Russia Calls for Ensuring Rights and Security of Artsakh Armenians

Russia Calls for Ensuring Rights and Security of Artsakh Armenians

By Lillian Avedian

Russian authorities have expressed their readiness to collaborate with international efforts to ensure the rights and security of the Armenians of Artsakh, in their latest disagreement with the government of Azerbaijan.

“The Russian Federation has always treated the territorial integrity of the Republic of Azerbaijan with respect,” Russian Deputy Foreign Minister Andrey Rudenko insisted during a July 17 meeting with Azerbaijan’s ambassador to Russia, according to the Russian Foreign Ministry. “At the same time, this does not cancel the task of comprehensively promoting the process of Armenian-Azerbaijani normalization, resolving all issues on the agenda, including ensuring the rights and security of the population of Nagorno-Karabakh, exclusively by peaceful political and diplomatic methods.”

Rudenko’s statement is the latest in a back-and-forth between the Russian Foreign Ministry and its Azerbaijani counterpart regarding the unblocking of the Berdzor (Lachin) Corridor. On July 15, the Ministry of Foreign Affairs of Russia released an unambiguous statement urging Azerbaijan to open the Berdzor Corridor and restore Artsakh’s gas and electricity supply.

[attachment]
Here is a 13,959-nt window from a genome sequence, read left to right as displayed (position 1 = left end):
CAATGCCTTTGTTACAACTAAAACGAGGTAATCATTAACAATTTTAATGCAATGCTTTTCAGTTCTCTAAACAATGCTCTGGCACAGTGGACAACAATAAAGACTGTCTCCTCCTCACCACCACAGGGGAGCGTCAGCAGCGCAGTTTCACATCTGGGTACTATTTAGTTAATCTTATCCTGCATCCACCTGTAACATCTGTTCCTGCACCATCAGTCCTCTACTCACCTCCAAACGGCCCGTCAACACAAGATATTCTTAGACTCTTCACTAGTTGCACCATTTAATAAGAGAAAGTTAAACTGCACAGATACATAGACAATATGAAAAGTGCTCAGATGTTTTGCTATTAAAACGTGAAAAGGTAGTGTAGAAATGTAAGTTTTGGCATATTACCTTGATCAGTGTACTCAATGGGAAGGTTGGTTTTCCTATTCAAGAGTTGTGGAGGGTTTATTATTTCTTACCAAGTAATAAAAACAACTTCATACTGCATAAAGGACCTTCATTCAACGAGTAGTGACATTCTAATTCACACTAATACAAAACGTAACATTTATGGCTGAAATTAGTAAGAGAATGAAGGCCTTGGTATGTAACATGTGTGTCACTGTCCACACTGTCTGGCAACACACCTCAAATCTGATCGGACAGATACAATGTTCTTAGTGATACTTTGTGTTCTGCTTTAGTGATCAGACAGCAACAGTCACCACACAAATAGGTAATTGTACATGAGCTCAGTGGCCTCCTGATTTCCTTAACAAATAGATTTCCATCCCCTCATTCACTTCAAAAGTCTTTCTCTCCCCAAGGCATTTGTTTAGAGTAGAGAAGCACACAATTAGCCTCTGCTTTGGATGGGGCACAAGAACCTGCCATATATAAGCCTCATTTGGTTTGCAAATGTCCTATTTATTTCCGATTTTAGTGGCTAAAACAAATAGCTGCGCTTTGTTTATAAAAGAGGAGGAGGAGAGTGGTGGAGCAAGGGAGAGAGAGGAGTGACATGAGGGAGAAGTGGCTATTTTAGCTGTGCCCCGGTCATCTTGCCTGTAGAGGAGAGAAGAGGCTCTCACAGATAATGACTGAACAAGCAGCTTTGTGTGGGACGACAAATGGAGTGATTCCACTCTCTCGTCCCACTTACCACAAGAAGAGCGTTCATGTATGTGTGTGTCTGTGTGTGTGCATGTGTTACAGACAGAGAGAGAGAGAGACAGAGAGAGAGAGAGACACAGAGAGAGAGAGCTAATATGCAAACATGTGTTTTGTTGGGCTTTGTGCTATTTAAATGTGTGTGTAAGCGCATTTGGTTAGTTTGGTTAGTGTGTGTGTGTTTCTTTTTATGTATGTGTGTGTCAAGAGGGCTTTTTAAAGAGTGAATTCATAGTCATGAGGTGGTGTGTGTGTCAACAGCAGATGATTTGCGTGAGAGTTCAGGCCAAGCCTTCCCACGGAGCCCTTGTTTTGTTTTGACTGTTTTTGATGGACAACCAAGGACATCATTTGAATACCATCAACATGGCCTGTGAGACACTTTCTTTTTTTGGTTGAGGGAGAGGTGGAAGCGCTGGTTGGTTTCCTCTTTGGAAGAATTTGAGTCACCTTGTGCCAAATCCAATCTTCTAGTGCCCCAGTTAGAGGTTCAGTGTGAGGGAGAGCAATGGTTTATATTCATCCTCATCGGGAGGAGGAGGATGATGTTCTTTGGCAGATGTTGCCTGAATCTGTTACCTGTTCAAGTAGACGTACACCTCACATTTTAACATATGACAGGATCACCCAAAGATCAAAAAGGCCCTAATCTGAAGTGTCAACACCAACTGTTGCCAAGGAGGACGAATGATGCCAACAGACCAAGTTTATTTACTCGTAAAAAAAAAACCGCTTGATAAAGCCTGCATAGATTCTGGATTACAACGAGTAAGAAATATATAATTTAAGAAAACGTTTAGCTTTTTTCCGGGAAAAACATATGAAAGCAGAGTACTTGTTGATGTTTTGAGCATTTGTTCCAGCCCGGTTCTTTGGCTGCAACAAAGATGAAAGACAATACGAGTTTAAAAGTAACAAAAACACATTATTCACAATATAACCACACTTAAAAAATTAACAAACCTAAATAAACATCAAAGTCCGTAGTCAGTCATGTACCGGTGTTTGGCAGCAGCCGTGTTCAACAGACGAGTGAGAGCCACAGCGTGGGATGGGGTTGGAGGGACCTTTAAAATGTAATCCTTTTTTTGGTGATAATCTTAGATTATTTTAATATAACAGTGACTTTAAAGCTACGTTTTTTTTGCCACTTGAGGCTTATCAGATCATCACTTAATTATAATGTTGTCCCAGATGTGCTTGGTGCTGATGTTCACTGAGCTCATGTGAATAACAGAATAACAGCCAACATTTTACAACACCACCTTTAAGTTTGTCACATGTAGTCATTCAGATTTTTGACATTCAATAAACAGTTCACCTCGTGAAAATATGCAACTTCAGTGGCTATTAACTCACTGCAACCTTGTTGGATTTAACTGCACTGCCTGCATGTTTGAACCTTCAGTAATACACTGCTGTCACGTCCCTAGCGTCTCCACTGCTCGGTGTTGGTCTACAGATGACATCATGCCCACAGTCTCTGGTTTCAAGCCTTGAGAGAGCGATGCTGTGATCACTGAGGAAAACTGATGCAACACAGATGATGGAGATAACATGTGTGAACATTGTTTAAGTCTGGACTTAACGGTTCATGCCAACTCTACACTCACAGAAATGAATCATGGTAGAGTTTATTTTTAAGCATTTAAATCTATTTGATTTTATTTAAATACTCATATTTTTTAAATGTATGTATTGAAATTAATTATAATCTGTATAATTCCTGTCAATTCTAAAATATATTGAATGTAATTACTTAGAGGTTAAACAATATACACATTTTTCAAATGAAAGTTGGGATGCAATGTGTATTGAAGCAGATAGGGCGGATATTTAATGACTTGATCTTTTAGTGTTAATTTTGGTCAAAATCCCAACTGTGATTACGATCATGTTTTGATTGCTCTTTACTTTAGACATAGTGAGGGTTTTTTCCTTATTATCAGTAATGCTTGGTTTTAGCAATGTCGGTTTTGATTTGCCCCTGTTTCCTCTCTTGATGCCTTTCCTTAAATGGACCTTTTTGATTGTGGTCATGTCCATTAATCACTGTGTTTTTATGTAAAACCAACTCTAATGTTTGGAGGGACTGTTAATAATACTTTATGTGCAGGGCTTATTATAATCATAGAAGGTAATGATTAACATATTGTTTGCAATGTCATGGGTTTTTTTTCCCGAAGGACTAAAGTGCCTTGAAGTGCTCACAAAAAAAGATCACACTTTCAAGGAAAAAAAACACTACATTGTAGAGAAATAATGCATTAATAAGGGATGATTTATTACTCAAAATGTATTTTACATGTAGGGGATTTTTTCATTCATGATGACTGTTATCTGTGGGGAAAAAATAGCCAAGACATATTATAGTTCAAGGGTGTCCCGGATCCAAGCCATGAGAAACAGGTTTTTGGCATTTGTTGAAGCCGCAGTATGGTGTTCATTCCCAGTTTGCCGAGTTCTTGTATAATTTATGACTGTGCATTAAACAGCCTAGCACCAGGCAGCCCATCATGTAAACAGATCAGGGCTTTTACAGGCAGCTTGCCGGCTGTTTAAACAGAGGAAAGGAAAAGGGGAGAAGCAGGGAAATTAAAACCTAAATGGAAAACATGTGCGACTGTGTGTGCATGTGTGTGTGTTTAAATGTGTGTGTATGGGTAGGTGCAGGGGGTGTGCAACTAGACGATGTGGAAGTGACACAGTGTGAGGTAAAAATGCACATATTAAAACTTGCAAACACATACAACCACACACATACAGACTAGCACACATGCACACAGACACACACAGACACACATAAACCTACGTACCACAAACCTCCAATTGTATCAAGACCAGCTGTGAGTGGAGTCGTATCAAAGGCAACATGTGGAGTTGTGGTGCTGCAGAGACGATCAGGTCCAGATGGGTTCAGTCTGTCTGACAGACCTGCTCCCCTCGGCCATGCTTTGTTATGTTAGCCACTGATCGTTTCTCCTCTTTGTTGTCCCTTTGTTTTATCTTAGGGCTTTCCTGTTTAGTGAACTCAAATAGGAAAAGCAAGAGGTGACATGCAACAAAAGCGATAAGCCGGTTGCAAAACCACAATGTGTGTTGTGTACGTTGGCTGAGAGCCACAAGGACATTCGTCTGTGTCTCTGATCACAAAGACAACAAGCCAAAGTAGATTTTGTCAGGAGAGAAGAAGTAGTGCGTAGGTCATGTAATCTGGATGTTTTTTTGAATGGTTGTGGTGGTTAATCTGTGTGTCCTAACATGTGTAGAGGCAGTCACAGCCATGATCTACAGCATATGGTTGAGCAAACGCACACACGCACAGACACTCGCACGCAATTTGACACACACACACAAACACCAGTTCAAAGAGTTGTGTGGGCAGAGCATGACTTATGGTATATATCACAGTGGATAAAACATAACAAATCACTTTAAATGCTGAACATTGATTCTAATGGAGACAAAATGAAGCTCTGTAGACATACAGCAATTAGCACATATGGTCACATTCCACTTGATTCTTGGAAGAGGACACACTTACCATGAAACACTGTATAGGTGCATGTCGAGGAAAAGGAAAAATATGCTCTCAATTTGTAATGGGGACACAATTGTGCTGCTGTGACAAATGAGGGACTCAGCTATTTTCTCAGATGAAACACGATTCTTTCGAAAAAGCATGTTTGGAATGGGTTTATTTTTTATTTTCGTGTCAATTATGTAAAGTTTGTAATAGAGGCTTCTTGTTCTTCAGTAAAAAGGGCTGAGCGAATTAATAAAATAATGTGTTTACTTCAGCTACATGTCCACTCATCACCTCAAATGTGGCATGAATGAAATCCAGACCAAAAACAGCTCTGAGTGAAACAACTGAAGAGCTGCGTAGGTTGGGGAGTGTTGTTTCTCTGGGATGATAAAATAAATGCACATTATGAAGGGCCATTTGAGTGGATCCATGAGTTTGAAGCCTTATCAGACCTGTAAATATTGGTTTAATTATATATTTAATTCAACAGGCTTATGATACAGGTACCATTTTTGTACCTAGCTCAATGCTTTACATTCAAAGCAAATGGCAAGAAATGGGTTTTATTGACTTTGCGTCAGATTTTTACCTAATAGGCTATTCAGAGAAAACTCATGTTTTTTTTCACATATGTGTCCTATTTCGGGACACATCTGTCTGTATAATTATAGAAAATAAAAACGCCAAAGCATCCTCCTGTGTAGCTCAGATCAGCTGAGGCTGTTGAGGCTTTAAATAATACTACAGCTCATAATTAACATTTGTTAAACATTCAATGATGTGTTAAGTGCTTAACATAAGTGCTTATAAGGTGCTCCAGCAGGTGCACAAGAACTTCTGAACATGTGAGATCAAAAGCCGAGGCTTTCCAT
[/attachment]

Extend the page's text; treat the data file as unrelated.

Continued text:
“It is a matter of concern that today the situation around Nagorno-Karabakh is developing according to a negative scenario. The humanitarian crisis in the area is deepening,” the statement reads. “This may entail the most dramatic consequences for the Karabakh Armenians, or ordinary residents of the region.”

Azerbaijan has placed Artsakh under blockade since December 2022, leading to critical shortages of food and medical supplies. Azerbaijan has also periodically disrupted Artsakh’s access to natural gas and electricity, which are supplied by Armenia through lines that cut across Azerbaijani-controlled territory. Since June 15, Azerbaijan has also blocked the International Committee of the Red Cross and Russian peacekeepers from traveling along the Berdzor Corridor to deliver humanitarian supplies and transfer medical patients to Armenia for treatment. 

Government-sponsored Azerbaijani protesters posing as eco-activists had closed the Berdzor Corridor from December 12, 2022 to April 23, 2023. They ended their protest after Azerbaijan set up a military checkpoint at the entrance to the corridor from Armenia, placing movement along the corridor completely under the control of Azerbaijani border guards. 

Azerbaijan’s Foreign Ministry criticized the statement from its Russian counterpart. It defended the border checkpoint as a measure to “prevent illegal activities and to ensure transparency.” The Foreign Ministry accused Russia of failing to prevent “illegal activities,” including the transportation of military equipment and landmines from Armenia to Artsakh. It also claimed that the Artsakh Defense Army is “supported under the supervision of the Russian peacekeeping contingent.” 

Russian Deputy Foreign Minister Rudenko called the statement from Azerbaijan’s Foreign Minister “incorrect.”